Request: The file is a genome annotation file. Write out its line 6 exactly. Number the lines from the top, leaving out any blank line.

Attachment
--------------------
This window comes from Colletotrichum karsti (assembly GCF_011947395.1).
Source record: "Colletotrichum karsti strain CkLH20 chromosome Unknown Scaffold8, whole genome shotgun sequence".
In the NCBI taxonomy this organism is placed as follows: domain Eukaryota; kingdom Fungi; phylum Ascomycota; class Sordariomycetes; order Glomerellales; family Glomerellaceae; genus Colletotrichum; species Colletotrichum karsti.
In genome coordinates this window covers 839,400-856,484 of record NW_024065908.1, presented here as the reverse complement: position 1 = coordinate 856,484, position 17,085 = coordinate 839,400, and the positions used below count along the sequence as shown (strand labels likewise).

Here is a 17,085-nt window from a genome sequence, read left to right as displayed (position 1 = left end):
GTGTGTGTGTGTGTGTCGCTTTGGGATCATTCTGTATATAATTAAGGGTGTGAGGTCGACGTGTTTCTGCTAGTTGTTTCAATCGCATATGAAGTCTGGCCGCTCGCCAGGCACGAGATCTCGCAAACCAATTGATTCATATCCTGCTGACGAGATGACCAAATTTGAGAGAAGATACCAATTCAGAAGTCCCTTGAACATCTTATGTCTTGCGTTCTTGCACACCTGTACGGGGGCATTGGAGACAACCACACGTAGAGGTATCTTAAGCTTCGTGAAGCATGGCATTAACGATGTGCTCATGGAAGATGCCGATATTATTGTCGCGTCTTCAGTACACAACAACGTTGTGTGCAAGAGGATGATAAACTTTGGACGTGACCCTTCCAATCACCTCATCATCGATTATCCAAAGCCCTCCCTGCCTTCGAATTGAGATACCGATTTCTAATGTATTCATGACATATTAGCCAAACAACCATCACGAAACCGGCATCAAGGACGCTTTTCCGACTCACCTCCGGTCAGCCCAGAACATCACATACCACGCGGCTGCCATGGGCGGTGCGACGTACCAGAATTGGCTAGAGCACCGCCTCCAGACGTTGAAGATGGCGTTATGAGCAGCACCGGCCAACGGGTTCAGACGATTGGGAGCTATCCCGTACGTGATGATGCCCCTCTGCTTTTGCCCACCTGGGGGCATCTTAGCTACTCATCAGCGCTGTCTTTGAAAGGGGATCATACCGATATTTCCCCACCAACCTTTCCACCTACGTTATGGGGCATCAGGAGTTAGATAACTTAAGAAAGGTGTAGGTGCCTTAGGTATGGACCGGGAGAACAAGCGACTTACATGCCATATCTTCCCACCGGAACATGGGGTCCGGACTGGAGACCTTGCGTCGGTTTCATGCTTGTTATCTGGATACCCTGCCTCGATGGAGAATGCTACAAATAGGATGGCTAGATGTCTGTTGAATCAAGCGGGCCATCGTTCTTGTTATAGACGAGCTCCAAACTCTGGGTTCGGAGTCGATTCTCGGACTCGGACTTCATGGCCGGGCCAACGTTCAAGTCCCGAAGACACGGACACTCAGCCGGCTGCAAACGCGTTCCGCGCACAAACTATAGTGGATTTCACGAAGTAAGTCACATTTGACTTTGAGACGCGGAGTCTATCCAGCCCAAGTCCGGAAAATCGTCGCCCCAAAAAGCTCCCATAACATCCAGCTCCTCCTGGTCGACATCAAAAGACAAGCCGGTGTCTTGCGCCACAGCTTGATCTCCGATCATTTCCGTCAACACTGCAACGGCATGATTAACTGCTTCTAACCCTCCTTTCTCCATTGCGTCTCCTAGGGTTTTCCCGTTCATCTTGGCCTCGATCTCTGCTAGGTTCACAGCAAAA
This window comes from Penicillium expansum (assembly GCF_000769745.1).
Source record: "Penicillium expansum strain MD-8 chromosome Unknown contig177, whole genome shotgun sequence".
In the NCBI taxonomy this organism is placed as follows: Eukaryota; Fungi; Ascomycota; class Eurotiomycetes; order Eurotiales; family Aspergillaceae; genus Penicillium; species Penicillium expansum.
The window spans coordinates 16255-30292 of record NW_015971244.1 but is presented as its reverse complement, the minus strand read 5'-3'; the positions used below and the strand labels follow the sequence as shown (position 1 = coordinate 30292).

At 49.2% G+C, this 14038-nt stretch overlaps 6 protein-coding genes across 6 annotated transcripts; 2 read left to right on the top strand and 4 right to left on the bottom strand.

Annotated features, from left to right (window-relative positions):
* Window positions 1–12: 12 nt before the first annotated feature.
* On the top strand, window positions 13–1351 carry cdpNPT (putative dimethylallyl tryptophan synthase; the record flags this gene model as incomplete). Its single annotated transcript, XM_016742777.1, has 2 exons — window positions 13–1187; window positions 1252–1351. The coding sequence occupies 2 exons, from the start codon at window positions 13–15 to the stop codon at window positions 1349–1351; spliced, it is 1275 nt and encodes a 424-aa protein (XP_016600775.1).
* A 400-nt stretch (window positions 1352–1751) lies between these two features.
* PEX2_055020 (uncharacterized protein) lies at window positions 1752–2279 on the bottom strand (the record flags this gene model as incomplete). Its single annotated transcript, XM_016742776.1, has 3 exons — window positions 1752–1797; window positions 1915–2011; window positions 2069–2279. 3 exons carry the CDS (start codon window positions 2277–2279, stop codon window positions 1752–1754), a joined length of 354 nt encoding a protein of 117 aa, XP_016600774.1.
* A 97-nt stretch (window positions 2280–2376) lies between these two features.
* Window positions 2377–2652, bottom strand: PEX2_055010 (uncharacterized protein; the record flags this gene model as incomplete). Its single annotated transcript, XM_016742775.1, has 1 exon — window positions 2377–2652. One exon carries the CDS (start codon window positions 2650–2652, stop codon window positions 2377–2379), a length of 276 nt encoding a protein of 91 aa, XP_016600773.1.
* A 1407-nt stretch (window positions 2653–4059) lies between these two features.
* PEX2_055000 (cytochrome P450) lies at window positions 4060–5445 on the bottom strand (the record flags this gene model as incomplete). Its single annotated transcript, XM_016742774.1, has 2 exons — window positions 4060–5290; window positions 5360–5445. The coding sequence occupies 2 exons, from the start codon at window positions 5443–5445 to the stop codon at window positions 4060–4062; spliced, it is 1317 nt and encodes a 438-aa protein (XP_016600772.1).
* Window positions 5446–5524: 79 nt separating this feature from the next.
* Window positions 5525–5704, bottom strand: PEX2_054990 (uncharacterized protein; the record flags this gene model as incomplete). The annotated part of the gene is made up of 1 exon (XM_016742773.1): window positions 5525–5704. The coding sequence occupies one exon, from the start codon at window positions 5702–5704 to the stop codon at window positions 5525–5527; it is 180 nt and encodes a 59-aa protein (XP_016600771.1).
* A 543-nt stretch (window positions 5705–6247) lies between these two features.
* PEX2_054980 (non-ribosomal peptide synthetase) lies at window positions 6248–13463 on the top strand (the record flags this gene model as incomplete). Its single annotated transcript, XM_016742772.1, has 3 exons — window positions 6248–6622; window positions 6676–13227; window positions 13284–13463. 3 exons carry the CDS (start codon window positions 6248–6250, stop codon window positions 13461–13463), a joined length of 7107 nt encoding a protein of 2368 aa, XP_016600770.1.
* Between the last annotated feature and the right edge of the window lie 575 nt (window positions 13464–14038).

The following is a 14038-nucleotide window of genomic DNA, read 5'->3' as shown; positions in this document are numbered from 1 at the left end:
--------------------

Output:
GTGTGTGTGTGTGTGTCGCTTTGGGATCATTCTGTATATAATTAAGGGTGTGAGGTCGACGTGTTTCTGCTAGTTGTTTCAATCGCATATGAAGTCTGGCCGCTCGCCAGGCACGAGATCTCGCAAACCAATTGATTCATATCCTGCTGACGAGATGACCAAATTTGAGAGAAGATACCAATTCAGAAGTCCCTTGAACATCTTATGTCTTGCGTTCTTGCACACCTGTACGGGGGCATTGGAGACAACCACACGTAGAGGTATCTTAAGCTTCGTGAAGCATGGCATTAACGATGTGCTCATGGAAGATGCCGATATTATTGTCGCGTCTTCAGTACACAACAACGTTGTGTGCAAGAGGATGATAAACTTTGGACGTGACCCTTCCAATCACCTCATCATCGATTATCCAAAGCCCTCCCTGCCTTCGAATTGAGATACCGATTTCTAATGTATTCATGACATATTAGCCAAACAACCATCACGAAACCGGCATCAAGGACGCTTTTCCGACTCACCTCCGGTCAGCCCAGAACATCACATACCACGCGGCTGCCATGGGCGGTGCGACGTACCAGAATTGGCTAGAGCACCGCCTCCAGACGTTGAAGATGGCGTTATGAGCAGCACCGGCCAACGGGTTCAGACGATTGGGAGCTATCCCGTACGTGATGATGCCCCTCTGCTTTTGCCCACCTGGGGGCATCTTAGCTACTCATCAGCGCTGTCTTTGAAAGGGGATCATACCGATATTTCCCCACCAACCTTTCCACCTACGTTATGGGGCATCAGGAGTTAGATAACTTAAGAAAGGTGTAGGTGCCTTAGGTATGGACCGGGAGAACAAGCGACTTACATGCCATATCTTCCCACCGGAACATGGGGTCCGGACTGGAGACCTTGCGTCGGTTTCATGCTTGTTATCTGGATACCCTGCCTCGATGGAGAATGCTACAAATAGGATGGCTAGATGTCTGTTGAATCAAGCGGGCCATCGTTCTTGTTATAGACGAGCTCCAAACTCTGGGTTCGGAGTCGATTCTCGGACTCGGACTTCATGGCCGGGCCAACGTTCAAGTCCCGAAGACACGGACACTCAGCCGGCTGCAAACGCGTTCCGCGCACAAACTATAGTGGATTTCACGAAGTAAGTCACATTTGACTTTGAGACGCGGAGTCTATCCAGCCCAAGTCCGGAAAATCGTCGCCCCAAAAAGCTCCCATAACATCCAGCTCCTCCTGGTCGACATCAAAAGACAAGCCGGTGTCTTGCGCCACAGCTTGATCTCCGATCATTTCCGTCAACACTGCAACGGCATGATTAACTGCTTCTAACCCTCCTTTCTCCATTGCGTCTCCTAGGGTTTTCCCGTTCATCTTGGCCTCGATCTCTGCTAGGTTCACAGCAAAA